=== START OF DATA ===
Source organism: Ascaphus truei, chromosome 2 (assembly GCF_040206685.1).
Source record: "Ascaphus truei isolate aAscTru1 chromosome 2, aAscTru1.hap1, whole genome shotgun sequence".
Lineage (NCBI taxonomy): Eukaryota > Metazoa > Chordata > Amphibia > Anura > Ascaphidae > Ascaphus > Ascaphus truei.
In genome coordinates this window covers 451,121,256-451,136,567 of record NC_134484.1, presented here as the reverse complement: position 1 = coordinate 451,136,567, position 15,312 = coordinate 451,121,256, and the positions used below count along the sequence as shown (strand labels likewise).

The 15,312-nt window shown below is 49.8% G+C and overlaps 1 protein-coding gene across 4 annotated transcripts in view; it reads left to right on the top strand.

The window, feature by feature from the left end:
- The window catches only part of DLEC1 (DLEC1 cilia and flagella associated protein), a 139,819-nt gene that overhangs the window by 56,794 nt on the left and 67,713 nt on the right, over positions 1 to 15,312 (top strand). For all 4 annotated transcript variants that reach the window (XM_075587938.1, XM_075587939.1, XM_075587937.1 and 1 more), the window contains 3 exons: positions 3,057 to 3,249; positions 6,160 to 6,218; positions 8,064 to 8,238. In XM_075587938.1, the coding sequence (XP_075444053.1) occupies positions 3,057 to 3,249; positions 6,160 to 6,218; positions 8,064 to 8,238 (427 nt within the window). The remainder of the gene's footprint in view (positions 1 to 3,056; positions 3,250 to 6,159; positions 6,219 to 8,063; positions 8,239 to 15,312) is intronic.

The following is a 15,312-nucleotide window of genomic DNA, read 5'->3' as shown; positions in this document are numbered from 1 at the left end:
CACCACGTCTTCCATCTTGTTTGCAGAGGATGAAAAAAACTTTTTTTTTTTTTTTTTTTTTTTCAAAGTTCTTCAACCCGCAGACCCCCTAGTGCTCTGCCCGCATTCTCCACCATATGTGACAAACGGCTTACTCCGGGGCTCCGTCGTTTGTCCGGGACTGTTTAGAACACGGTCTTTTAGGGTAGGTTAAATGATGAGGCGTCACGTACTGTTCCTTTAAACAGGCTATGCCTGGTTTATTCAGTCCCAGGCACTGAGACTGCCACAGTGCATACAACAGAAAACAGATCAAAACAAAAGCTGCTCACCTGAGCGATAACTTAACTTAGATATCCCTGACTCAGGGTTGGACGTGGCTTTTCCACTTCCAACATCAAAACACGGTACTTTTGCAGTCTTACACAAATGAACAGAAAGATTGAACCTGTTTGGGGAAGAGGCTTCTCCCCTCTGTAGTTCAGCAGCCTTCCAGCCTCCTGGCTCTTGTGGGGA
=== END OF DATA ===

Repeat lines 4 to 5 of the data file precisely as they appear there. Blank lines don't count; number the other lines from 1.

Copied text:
In genome coordinates this window covers 451,121,256-451,136,567 of record NC_134484.1, presented here as the reverse complement: position 1 = coordinate 451,136,567, position 15,312 = coordinate 451,121,256, and the positions used below count along the sequence as shown (strand labels likewise).

The 15,312-nt window shown below is 49.8% G+C and overlaps 1 protein-coding gene across 4 annotated transcripts in view; it reads left to right on the top strand.